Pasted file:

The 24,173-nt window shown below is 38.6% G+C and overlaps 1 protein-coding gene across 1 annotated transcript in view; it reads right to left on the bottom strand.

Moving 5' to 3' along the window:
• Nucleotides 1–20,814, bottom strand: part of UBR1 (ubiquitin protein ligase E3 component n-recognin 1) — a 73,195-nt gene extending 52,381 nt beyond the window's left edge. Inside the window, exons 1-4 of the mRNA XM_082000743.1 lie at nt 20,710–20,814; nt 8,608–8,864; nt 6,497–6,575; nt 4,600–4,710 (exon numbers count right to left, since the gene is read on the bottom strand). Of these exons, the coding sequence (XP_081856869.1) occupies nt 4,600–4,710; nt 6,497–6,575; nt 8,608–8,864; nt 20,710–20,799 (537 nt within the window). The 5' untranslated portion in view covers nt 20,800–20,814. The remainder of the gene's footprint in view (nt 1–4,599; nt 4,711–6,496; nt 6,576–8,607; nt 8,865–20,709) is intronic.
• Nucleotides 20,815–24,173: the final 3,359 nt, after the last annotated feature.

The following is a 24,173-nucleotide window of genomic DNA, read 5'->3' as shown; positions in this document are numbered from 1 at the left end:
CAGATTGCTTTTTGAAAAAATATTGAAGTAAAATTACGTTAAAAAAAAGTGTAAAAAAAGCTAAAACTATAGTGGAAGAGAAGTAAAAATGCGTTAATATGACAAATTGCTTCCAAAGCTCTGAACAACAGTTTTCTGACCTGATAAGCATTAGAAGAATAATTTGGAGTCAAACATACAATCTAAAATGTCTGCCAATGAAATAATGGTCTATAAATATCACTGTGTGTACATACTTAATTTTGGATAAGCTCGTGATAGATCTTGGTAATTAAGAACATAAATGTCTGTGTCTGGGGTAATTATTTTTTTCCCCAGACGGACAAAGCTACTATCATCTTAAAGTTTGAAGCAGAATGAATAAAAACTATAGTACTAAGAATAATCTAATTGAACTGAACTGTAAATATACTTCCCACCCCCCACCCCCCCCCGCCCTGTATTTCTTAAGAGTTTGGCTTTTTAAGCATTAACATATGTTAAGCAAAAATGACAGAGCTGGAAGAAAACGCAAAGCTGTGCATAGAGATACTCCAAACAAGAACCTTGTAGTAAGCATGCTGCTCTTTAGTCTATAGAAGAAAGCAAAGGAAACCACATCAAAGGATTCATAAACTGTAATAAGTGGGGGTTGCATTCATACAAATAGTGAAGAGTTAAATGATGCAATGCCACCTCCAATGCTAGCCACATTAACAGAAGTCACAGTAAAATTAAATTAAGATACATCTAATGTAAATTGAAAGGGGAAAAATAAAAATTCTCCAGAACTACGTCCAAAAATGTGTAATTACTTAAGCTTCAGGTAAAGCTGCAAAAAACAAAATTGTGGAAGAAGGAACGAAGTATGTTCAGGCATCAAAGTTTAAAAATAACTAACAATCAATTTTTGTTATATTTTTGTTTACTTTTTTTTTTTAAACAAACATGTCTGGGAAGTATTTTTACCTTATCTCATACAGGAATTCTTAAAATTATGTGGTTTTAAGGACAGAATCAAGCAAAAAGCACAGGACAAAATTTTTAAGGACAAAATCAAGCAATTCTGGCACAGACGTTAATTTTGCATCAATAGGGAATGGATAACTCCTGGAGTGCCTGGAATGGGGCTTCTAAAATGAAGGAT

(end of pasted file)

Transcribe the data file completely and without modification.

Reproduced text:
The 24,173-nt window shown below is 38.6% G+C and overlaps 1 protein-coding gene across 1 annotated transcript in view; it reads right to left on the bottom strand.

Moving 5' to 3' along the window:
• Nucleotides 1–20,814, bottom strand: part of UBR1 (ubiquitin protein ligase E3 component n-recognin 1) — a 73,195-nt gene extending 52,381 nt beyond the window's left edge. Inside the window, exons 1-4 of the mRNA XM_082000743.1 lie at nt 20,710–20,814; nt 8,608–8,864; nt 6,497–6,575; nt 4,600–4,710 (exon numbers count right to left, since the gene is read on the bottom strand). Of these exons, the coding sequence (XP_081856869.1) occupies nt 4,600–4,710; nt 6,497–6,575; nt 8,608–8,864; nt 20,710–20,799 (537 nt within the window). The 5' untranslated portion in view covers nt 20,800–20,814. The remainder of the gene's footprint in view (nt 1–4,599; nt 4,711–6,496; nt 6,576–8,607; nt 8,865–20,709) is intronic.
• Nucleotides 20,815–24,173: the final 3,359 nt, after the last annotated feature.

The following is a 24,173-nucleotide window of genomic DNA, read 5'->3' as shown; positions in this document are numbered from 1 at the left end:
CAGATTGCTTTTTGAAAAAATATTGAAGTAAAATTACGTTAAAAAAAAGTGTAAAAAAAGCTAAAACTATAGTGGAAGAGAAGTAAAAATGCGTTAATATGACAAATTGCTTCCAAAGCTCTGAACAACAGTTTTCTGACCTGATAAGCATTAGAAGAATAATTTGGAGTCAAACATACAATCTAAAATGTCTGCCAATGAAATAATGGTCTATAAATATCACTGTGTGTACATACTTAATTTTGGATAAGCTCGTGATAGATCTTGGTAATTAAGAACATAAATGTCTGTGTCTGGGGTAATTATTTTTTTCCCCAGACGGACAAAGCTACTATCATCTTAAAGTTTGAAGCAGAATGAATAAAAACTATAGTACTAAGAATAATCTAATTGAACTGAACTGTAAATATACTTCCCACCCCCCACCCCCCCCCGCCCTGTATTTCTTAAGAGTTTGGCTTTTTAAGCATTAACATATGTTAAGCAAAAATGACAGAGCTGGAAGAAAACGCAAAGCTGTGCATAGAGATACTCCAAACAAGAACCTTGTAGTAAGCATGCTGCTCTTTAGTCTATAGAAGAAAGCAAAGGAAACCACATCAAAGGATTCATAAACTGTAATAAGTGGGGGTTGCATTCATACAAATAGTGAAGAGTTAAATGATGCAATGCCACCTCCAATGCTAGCCACATTAACAGAAGTCACAGTAAAATTAAATTAAGATACATCTAATGTAAATTGAAAGGGGAAAAATAAAAATTCTCCAGAACTACGTCCAAAAATGTGTAATTACTTAAGCTTCAGGTAAAGCTGCAAAAAACAAAATTGTGGAAGAAGGAACGAAGTATGTTCAGGCATCAAAGTTTAAAAATAACTAACAATCAATTTTTGTTATATTTTTGTTTACTTTTTTTTTTTAAACAAACATGTCTGGGAAGTATTTTTACCTTATCTCATACAGGAATTCTTAAAATTATGTGGTTTTAAGGACAGAATCAAGCAAAAAGCACAGGACAAAATTTTTAAGGACAAAATCAAGCAATTCTGGCACAGACGTTAATTTTGCATCAATAGGGAATGGATAACTCCTGGAGTGCCTGGAATGGGGCTTCTAAAATGAAGGAT